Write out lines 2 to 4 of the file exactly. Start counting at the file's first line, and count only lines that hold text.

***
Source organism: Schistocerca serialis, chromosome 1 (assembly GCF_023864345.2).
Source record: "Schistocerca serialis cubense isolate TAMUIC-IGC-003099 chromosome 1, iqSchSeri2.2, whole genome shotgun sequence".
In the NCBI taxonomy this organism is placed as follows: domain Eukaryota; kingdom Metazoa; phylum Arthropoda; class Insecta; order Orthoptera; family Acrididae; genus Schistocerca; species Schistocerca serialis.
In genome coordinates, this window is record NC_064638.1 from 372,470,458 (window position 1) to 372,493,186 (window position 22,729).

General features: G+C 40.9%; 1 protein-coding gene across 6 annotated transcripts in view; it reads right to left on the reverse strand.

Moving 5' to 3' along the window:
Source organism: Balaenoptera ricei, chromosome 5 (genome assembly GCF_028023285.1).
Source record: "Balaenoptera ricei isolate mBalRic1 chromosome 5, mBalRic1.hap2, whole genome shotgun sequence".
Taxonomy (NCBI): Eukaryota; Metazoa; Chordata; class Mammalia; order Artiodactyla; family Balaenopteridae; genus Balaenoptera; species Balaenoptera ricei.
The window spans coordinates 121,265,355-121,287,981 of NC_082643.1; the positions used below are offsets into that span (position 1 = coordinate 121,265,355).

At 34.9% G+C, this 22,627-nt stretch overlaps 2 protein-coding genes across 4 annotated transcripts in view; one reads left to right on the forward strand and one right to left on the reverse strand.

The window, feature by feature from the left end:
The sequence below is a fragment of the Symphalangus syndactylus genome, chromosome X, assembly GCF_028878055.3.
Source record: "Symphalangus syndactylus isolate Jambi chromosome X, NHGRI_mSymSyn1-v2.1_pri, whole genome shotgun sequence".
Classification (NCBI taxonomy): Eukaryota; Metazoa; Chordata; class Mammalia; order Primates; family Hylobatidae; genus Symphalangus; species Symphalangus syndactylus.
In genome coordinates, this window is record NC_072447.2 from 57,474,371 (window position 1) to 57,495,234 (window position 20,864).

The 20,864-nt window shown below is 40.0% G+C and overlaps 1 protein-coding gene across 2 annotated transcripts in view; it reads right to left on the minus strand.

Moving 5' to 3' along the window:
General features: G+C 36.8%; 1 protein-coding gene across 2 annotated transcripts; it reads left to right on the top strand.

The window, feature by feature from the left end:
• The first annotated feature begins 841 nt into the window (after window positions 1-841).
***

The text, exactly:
Source record: "Schistocerca serialis cubense isolate TAMUIC-IGC-003099 chromosome 1, iqSchSeri2.2, whole genome shotgun sequence".
In the NCBI taxonomy this organism is placed as follows: domain Eukaryota; kingdom Metazoa; phylum Arthropoda; class Insecta; order Orthoptera; family Acrididae; genus Schistocerca; species Schistocerca serialis.
In genome coordinates, this window is record NC_064638.1 from 372,470,458 (window position 1) to 372,493,186 (window position 22,729).